Ukraine on Friday marks one year since Russia withdrew from the Kyiv suburb of Bucha, leaving the bodies of executed civilians strewn in the streets in what has become a symbol of alleged Russian war crimes.

Russian forces withdrew from the commuter town northwest of the capital on March 31, 2022, just over a month after President Vladimir Putin ordered his troops to invade Ukraine.

In their wake, they left behind scenes of horror that shocked the world.

AFP journalists on April 2 discovered the bodies of at least 20 people in civilian clothing, some with their hands tied behind their backs, lying in a street of the suburb.

Ukraine and its Western allies have accused Russian troops of war crimes after the discoveries at Bucha, pointing to an abundance of footage and witness accounts.

Moscow denies the accusations, claiming the atrocities in Bucha were staged.

But a year after it was retaken by Kyiv's forces, Bucha has not forgotten its victims. The community of what was once a family-friendly suburb is rebuilding, and locals told reporters "the pain subsides" and that they must "continue to live" despite their collective trauma.

"There's a desire to become clean, to free ourselves from anything that could remind us that the Russians stayed here," says Anatoliy Fedoruk, Bucha's major.

Click on the player below to see the full video report.

4:45am: Japan bans steel, aircraft exports to Russia in latest sanctions on Ukraine war

Japan is banning Russia-bound exports of steel, aluminium and aircraft, including drones, in its latest sanctions against Moscow's invasion of Ukraine, the trade ministry said on Friday.

The measure, which also prohibits Japanese entities from exporting a wide variety of industrial items such as construction machinery, ship engines, testing equipment and optical devices to Russia, will go into effect on April 7, the ministry said in a statement.

12:50am: Turkish parliament ratifies Finland's NATO accession as Sweden kept waiting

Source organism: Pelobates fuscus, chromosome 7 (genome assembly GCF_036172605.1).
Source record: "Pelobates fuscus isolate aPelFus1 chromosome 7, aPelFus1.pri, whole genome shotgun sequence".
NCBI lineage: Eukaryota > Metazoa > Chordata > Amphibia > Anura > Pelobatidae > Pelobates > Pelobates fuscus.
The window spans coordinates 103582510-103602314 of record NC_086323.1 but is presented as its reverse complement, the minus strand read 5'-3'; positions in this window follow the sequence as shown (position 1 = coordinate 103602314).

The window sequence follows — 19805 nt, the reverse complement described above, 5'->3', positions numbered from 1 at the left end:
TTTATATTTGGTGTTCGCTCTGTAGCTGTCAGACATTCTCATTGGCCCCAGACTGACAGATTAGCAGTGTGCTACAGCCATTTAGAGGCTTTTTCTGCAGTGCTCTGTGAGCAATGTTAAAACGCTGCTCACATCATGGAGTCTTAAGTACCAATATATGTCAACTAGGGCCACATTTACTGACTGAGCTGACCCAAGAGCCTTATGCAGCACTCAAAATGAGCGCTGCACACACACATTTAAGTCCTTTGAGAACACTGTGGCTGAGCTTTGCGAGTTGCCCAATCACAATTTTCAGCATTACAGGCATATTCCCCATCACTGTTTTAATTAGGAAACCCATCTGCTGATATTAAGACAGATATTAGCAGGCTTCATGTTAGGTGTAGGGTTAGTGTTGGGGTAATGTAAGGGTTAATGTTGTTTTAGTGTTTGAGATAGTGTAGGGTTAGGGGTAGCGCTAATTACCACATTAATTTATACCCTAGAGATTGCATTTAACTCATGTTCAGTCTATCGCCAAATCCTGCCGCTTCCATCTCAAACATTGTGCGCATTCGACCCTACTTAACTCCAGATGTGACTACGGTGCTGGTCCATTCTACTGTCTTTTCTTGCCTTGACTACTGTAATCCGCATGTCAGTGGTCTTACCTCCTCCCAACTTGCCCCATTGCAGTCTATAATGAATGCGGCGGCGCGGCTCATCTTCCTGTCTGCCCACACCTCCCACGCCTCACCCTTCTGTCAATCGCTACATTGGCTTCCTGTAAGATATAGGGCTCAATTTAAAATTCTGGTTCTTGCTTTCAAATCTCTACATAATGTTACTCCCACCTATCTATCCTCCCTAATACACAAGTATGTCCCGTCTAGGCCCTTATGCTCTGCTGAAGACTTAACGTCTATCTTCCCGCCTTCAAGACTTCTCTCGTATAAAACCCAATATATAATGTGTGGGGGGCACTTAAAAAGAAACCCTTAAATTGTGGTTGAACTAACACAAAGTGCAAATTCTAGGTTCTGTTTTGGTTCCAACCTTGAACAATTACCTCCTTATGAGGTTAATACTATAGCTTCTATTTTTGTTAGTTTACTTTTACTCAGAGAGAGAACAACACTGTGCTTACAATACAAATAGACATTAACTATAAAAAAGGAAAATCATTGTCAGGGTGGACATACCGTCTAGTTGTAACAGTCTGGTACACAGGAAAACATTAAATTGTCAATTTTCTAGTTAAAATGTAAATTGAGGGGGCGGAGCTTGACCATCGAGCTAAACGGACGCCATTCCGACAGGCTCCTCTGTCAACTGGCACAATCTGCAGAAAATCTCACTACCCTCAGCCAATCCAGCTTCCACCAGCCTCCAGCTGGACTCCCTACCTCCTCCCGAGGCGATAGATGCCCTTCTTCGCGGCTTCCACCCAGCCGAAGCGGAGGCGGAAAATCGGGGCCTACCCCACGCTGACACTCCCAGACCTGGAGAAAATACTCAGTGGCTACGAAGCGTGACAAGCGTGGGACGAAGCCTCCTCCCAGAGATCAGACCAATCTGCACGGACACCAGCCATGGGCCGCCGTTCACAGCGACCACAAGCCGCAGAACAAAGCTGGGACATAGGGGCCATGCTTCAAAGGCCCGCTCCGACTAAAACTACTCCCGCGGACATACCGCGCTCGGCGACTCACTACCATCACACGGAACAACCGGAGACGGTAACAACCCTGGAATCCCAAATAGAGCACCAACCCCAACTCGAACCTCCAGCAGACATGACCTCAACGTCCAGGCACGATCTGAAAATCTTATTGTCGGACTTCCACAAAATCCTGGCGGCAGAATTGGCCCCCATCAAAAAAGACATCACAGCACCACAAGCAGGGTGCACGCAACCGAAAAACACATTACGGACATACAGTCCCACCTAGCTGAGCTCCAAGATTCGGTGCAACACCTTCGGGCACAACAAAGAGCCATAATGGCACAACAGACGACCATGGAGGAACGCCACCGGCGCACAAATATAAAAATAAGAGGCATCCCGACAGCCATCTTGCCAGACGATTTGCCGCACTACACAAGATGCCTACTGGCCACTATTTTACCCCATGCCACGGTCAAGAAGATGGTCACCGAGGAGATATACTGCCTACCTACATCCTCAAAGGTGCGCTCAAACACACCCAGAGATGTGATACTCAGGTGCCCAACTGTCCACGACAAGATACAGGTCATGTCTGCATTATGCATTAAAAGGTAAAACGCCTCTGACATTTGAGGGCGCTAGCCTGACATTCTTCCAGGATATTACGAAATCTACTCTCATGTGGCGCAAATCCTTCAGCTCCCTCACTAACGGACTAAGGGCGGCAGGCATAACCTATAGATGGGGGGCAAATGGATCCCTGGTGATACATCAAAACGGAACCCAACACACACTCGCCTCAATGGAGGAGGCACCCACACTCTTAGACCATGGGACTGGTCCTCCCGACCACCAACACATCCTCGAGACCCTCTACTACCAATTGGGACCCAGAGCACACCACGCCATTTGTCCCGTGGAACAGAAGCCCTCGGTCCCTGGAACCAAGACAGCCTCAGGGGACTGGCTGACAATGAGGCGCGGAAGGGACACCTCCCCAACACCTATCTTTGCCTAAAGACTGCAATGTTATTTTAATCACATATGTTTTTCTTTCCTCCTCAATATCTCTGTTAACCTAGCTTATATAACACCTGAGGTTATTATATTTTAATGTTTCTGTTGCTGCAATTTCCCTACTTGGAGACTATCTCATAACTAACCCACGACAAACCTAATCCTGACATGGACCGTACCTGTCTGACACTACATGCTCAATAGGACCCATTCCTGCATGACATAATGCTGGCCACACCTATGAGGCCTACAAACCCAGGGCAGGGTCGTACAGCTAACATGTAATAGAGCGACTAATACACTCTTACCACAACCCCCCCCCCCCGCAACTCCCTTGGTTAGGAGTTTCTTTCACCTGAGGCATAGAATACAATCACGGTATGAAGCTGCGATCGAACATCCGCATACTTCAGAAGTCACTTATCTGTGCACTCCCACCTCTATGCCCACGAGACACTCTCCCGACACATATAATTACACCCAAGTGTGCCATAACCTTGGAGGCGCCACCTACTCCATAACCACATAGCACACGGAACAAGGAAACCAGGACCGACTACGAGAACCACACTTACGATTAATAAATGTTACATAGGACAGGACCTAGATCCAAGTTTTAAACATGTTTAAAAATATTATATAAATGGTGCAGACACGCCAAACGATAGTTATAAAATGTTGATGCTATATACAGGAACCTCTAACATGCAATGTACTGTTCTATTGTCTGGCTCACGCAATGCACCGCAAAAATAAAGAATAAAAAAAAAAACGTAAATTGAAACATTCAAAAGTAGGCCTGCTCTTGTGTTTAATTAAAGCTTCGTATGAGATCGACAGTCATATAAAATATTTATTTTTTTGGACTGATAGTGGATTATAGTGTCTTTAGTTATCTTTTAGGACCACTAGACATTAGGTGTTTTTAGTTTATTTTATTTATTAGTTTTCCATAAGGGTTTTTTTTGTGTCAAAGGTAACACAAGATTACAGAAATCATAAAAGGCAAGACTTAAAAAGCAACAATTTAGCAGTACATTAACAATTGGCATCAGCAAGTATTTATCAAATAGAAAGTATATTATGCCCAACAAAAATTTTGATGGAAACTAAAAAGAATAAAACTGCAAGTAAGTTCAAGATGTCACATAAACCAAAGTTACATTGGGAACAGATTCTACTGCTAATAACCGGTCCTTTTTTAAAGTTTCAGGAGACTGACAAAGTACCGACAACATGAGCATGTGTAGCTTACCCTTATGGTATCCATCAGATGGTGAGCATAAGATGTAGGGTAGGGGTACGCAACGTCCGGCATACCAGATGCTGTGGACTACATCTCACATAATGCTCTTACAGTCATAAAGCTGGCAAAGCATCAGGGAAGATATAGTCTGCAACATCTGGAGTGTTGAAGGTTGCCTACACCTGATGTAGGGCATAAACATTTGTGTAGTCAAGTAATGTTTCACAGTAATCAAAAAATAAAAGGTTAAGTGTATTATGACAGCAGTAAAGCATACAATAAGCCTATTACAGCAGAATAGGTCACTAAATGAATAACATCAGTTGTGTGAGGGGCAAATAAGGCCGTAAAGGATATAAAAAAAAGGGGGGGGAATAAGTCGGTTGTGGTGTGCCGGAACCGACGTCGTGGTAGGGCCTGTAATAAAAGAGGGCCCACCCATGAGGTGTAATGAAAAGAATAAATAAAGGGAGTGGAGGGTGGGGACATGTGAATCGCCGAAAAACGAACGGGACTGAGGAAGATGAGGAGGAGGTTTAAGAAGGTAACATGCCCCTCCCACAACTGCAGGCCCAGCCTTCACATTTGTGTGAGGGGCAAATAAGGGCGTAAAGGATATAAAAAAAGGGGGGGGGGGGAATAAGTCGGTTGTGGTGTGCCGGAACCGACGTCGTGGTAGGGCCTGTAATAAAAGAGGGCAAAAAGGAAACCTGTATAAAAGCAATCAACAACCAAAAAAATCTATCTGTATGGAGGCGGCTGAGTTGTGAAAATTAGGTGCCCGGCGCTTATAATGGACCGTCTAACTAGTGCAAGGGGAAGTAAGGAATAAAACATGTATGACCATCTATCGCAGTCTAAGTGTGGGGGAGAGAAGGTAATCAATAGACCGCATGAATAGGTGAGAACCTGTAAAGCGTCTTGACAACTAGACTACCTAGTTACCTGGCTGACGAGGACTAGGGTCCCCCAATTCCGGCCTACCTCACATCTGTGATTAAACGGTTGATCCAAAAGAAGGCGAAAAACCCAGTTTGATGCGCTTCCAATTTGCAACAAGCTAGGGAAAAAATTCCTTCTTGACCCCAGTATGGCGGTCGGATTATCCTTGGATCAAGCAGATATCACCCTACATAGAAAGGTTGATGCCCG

Turkey's parliament approved a bill on Thursday to allow Finland to join NATO, clearing the way for the country to become part of the Western defence alliance as war rages in Ukraine.

The Turkish parliament was the last among the 30 members of the alliance to ratify Finland's membership after Hungary's legislature approved a similar bill earlier this week.

President Tayyip Erdogan said earlier in March that Finland had secured Turkey's blessing after taking concrete steps to keep promises to crack down on groups seen by Ankara as terrorists, and to free up defence exports.

Finland and Sweden asked to join NATO last year in response to Russia's invasion of Ukraine, but the process has been held up by Turkey and Hungary. The parliaments of all NATO members must ratify newcomers.

Key developments from Thursday, March 30:

A US reporter for The Wall Street Journal newspaper was detained in Russia for espionage, Russian news agencies reported Thursday, citing the FSB security service. Evan Gershkovich is "suspected of spying in the interests of the American government" and of collecting information "on an enterprise of the Russian military-industrial complex", Russian news agencies reported. White House Press Secretary Karine Jean-Pierre called the charges "ridiculous" and said that "the targeting of American citizens by the Russian government is unacceptable". Gershkovich pleaded not guilty to the espionage charges in a court appearance on Thursday afternoon. Moscow's Lefortovo district court then ordered that he be held in pre-trial detention until May 29.

Europe's security has come under threat amid Russia's invasion of Ukraine, Britain's King Charles III told German MPs, adding, however, that "we can draw courage from our unity".

At least six Russian missiles hit the eastern Ukrainian city of Kharkiv late on Thursday night, and officials are gathering details about damage and casualties, regional governor Oleh Sinegubov said.

>> Read our live blog for all of yesterday's developments as they unfolded.

(FRANCE 24 with AFP, AP and Reuters)

Originally published on France24

More Stockholm News

Access More

Sign up for Stockholm News

a daily newsletter full of things to discuss over drinks.and the great thing is that it's on the house!